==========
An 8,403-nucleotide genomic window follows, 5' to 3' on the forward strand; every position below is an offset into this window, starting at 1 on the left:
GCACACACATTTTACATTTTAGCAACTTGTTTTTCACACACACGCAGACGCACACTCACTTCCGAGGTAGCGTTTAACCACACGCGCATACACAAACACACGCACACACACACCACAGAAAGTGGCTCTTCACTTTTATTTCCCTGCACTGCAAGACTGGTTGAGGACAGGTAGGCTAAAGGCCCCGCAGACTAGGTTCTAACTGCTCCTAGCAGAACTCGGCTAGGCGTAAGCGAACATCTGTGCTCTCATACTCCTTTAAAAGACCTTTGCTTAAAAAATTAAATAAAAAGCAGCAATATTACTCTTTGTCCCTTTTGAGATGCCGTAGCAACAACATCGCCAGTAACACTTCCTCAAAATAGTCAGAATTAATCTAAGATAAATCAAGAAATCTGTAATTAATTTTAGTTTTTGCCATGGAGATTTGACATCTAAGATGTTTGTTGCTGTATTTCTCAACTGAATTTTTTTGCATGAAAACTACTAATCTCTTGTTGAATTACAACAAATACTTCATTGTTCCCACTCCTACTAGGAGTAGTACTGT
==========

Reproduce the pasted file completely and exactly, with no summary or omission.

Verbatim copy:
An 8,403-nucleotide genomic window follows, 5' to 3' on the forward strand; every position below is an offset into this window, starting at 1 on the left:
GCACACACATTTTACATTTTAGCAACTTGTTTTTCACACACACGCAGACGCACACTCACTTCCGAGGTAGCGTTTAACCACACGCGCATACACAAACACACGCACACACACACCACAGAAAGTGGCTCTTCACTTTTATTTCCCTGCACTGCAAGACTGGTTGAGGACAGGTAGGCTAAAGGCCCCGCAGACTAGGTTCTAACTGCTCCTAGCAGAACTCGGCTAGGCGTAAGCGAACATCTGTGCTCTCATACTCCTTTAAAAGACCTTTGCTTAAAAAATTAAATAAAAAGCAGCAATATTACTCTTTGTCCCTTTTGAGATGCCGTAGCAACAACATCGCCAGTAACACTTCCTCAAAATAGTCAGAATTAATCTAAGATAAATCAAGAAATCTGTAATTAATTTTAGTTTTTGCCATGGAGATTTGACATCTAAGATGTTTGTTGCTGTATTTCTCAACTGAATTTTTTTGCATGAAAACTACTAATCTCTTGTTGAATTACAACAAATACTTCATTGTTCCCACTCCTACTAGGAGTAGTACTGT